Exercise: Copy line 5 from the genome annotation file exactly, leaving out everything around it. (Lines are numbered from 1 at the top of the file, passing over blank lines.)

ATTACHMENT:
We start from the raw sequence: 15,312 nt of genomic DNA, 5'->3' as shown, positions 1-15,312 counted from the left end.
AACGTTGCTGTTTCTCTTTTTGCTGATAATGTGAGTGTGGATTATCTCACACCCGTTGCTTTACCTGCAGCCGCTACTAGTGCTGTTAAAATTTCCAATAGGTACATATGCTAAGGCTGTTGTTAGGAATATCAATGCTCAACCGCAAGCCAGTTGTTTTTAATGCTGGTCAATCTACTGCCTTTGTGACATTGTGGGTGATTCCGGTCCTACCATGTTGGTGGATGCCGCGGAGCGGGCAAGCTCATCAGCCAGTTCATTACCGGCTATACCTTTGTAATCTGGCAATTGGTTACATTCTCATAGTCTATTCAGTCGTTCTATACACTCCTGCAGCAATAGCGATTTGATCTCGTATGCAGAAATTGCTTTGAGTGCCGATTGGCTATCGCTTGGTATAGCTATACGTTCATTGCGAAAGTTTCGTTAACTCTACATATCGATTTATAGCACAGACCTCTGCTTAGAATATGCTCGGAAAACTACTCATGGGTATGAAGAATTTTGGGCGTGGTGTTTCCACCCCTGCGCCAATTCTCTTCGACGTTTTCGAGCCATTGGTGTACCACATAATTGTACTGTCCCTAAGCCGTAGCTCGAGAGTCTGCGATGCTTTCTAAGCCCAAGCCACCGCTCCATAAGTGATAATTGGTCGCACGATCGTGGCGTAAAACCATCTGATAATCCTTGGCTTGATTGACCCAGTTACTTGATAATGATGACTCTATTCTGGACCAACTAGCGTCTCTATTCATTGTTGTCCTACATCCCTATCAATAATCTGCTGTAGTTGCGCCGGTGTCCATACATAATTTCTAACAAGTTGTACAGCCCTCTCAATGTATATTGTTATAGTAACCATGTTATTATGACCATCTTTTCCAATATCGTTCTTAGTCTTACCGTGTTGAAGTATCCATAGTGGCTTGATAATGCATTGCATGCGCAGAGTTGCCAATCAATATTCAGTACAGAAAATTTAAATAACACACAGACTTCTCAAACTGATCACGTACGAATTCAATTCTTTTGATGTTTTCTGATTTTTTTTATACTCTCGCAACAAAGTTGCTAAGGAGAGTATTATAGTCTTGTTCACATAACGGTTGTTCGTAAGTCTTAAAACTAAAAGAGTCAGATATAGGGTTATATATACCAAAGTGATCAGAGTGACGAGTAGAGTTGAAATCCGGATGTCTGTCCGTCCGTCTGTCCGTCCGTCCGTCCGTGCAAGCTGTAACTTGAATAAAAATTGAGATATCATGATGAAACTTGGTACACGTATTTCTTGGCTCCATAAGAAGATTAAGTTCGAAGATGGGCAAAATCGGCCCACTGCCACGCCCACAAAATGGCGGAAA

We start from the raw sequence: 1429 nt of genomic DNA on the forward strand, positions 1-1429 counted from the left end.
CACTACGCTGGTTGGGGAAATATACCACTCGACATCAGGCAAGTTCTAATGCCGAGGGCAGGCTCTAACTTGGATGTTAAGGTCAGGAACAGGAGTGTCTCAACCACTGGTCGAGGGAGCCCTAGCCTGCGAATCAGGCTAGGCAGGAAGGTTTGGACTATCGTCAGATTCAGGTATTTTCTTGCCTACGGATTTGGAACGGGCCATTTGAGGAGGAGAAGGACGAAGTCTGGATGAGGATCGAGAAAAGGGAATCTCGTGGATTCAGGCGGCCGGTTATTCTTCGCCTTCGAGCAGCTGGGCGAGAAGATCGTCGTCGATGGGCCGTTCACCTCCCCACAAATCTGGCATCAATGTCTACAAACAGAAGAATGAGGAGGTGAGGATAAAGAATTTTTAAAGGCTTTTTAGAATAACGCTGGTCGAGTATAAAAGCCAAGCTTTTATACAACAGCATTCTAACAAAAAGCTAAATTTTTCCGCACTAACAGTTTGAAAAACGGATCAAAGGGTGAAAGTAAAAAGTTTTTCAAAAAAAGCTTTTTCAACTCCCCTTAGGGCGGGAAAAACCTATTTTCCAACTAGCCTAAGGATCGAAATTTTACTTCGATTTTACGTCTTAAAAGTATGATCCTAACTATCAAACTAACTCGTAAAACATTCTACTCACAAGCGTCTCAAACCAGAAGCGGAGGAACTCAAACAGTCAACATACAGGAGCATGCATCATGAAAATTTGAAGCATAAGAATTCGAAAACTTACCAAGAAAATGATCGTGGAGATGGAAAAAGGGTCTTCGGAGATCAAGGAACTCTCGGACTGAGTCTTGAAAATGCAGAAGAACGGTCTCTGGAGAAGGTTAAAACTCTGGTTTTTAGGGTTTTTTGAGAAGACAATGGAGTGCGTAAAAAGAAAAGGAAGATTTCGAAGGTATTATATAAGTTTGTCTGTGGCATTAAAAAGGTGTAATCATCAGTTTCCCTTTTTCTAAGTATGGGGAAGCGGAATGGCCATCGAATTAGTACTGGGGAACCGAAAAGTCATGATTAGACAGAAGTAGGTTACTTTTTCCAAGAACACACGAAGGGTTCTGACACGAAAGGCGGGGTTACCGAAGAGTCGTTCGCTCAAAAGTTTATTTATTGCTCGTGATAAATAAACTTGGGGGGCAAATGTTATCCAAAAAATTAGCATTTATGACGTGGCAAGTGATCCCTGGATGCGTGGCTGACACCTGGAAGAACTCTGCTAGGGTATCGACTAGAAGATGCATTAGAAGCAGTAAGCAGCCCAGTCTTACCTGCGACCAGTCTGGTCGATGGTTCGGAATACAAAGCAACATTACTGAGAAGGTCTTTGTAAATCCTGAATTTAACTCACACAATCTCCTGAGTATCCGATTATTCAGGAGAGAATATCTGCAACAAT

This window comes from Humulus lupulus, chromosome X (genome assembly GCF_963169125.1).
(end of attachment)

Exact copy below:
This window comes from Humulus lupulus, chromosome X (genome assembly GCF_963169125.1).